DVD Review: Green Lantern: Emerald Knights

Six tales interlock to give us a sense of the truly storied history of the Green Lantern Corps in this new animated feature.

Andy Hunsakerby Andy Hunsaker

Green Lantern: Emerald Knights

While I have seen the new big-time Green Lantern film as of last night, I cannot speak publicly about it just yet.  What I can tell you, however, is that the new animated feature film Green Lantern: Emerald Knights, which debuts in stores this week, has no connection to the live-action movie, so feel free to pick it up today and enjoy the more fascinating aspects of the storied history and diversity of the Green Lantern Corps.

The film is structured like a 'clip' episode of your favorite sitcom – a thin main story interspersed with flashbacks to tell tales of a handful of various alien Lanterns, allowing a multitude of writers to pitch in on the project.  The individual stories are very cool and fun to see, but putting them all together doesn't really make for a movie that feels like a movie.  So the only way to look at this effort is as a series of shorts.  Let's break it down.

"Emerald Knights" is that thin main story from director Lauren Montgomery, featuring an extremely green GL in Arisia (voiced by Elisabeth Moss) being overwhelmed by this new universe as Hal Jordan (Nathan Fillion) tells her about legendary Lanterns and the rest of the Corps station themselves around a sun they know to be a gateway for the anti-matter villain Krona and his impending attempt to destroy Oa.  While the final fight with the massively-scaled Krona is pretty interestingly done – really bringing home his sheer size in a way that gave me flashbacks to Unicron in the original Transformers animated movie – it's mainly just a meet-and-greet mixer for the Lanterns up until that point.  Fillion is charming and smooth as always as Hal, and he made me forget for a while that I consider him the least interesting Green Lantern of all time.  The dickishness of Hal is nowhere to be seen, as he's just a nice guy with a friendly smirk helping the new girl out.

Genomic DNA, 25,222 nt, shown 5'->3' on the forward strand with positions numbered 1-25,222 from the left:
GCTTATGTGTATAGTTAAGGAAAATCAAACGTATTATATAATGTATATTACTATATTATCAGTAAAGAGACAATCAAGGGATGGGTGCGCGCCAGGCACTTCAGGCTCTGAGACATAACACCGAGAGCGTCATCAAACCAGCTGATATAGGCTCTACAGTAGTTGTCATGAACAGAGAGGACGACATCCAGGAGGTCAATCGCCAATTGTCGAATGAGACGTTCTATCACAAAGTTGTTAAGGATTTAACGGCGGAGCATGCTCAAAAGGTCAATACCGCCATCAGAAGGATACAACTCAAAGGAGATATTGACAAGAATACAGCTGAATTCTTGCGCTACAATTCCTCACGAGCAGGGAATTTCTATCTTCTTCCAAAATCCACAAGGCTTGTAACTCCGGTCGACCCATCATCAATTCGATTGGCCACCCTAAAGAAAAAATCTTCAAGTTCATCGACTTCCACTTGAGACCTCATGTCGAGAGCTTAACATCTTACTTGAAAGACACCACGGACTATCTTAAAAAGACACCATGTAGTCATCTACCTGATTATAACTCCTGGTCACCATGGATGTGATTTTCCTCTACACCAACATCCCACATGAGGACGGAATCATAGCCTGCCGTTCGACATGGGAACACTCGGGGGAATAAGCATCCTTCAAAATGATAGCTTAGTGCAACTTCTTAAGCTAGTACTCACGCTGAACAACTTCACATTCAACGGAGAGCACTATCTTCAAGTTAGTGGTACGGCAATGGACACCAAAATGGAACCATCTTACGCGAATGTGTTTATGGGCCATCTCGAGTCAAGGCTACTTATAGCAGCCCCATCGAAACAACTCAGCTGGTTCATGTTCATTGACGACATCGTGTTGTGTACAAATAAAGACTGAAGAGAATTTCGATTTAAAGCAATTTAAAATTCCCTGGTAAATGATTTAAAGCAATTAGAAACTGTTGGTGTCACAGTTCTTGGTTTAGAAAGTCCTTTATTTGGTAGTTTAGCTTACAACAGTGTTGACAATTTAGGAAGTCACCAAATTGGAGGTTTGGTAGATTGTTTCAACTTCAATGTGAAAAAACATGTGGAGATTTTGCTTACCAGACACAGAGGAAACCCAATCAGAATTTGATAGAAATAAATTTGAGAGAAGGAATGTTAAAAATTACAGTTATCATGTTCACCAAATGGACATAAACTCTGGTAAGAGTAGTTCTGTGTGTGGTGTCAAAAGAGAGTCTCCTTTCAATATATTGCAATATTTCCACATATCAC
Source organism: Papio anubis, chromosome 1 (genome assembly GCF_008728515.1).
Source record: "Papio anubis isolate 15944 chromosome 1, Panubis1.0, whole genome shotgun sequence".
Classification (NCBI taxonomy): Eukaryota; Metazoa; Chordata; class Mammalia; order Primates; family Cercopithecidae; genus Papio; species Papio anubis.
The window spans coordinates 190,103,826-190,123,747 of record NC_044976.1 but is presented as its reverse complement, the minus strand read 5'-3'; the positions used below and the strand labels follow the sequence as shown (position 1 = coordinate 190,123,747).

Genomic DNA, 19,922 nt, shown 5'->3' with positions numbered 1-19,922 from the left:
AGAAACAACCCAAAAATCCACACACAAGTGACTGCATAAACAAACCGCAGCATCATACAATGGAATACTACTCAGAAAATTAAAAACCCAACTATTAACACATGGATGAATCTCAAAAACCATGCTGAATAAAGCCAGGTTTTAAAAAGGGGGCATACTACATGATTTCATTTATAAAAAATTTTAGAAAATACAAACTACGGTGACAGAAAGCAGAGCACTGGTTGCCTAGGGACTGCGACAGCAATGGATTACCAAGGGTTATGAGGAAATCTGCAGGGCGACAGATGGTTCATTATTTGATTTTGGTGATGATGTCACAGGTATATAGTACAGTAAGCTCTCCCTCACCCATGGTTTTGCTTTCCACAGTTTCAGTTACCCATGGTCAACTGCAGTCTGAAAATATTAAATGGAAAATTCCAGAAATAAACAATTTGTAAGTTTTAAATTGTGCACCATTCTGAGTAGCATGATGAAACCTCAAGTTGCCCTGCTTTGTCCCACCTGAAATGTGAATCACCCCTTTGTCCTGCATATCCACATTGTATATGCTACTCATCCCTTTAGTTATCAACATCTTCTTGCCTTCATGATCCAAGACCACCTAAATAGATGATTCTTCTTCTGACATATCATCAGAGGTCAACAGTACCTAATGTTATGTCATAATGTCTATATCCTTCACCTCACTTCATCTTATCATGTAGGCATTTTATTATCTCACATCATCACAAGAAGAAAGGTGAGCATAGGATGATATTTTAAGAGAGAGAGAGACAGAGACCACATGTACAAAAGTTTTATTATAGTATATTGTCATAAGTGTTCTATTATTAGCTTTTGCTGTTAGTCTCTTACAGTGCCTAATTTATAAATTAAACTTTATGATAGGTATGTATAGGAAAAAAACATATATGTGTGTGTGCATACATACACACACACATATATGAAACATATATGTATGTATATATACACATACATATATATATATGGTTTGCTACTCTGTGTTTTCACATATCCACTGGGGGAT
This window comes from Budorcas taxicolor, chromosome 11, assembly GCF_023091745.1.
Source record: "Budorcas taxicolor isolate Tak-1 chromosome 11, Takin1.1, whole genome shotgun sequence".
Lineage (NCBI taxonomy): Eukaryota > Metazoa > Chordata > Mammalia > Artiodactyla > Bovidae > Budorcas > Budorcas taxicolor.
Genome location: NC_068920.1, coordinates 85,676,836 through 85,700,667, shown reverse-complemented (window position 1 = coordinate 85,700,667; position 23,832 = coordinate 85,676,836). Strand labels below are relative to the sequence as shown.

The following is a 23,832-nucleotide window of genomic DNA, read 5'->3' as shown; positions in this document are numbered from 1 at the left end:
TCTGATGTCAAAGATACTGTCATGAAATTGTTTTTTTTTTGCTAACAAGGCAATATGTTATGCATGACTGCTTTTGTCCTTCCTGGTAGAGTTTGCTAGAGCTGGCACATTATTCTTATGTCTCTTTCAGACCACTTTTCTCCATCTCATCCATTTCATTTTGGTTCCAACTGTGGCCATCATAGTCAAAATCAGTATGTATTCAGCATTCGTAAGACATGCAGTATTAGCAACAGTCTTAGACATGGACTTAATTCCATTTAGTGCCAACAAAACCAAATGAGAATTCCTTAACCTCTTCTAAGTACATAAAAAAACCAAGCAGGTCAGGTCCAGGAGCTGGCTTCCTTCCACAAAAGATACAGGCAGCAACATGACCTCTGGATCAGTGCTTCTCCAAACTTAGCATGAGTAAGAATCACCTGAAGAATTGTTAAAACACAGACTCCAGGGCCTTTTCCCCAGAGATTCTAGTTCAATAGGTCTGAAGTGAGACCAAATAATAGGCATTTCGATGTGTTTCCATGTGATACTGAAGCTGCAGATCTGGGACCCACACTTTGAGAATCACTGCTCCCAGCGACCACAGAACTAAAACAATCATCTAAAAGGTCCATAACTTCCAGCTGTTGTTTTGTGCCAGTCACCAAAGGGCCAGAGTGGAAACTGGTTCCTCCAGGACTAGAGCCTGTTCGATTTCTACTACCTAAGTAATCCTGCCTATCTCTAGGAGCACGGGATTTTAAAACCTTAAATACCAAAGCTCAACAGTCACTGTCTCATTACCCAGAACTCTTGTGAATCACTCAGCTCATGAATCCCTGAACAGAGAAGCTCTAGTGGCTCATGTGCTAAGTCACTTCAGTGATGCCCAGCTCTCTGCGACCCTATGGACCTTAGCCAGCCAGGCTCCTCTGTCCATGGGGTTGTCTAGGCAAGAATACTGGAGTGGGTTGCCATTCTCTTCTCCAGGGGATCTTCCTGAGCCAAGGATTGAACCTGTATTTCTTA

"The First Lantern" is, fittingly, the first story Hal tells, focusing on the origins of the rings, and how the first Lantern to be given a ring was not technically the first Lantern.  The fourth ring was the first to actually choose its bearer, doing so with an unexpected lowly scribe named Avra, who rose to become the shining example of overcoming great fear in the face of insurmountable odds.  Michael Green and Marc Guggenheim, two of the four(!) writers for the live-action Green Lantern film, team with director Christopher Berkeley to bring us this fairly simplistic tale made up mostly of Fillion's narration.

"Laira" is the best of all the shorts, hands down.  Based on a Ruben Diaz/Travis Charest comic entitled "What Price Honor?," writer Eddie Berganza and director Jay Oliva take the basic tenets of a martial arts film – a just warrior returning to her home to fight the shame and dishonor that has fallen upon her family – and craft a heartwrenching saga out of it.  Kelly Hu brings a great gravitas to the voice of Laira Omoto, the unwavering soldier who strives for what is right in spite of her love for her corrupted father Kentor.  Their climactic battle is amazingly choreographed and underscored in a tragically beautiful way as memories of her happy childhood with him circle their deadly struggle against each other.  Plus, not only do they bust out an appearance from Galius Zed (the GL who is just a giant head), but they work a German suplex into the final battle, and any fight scene that includes a suplex is automatically worth its salt.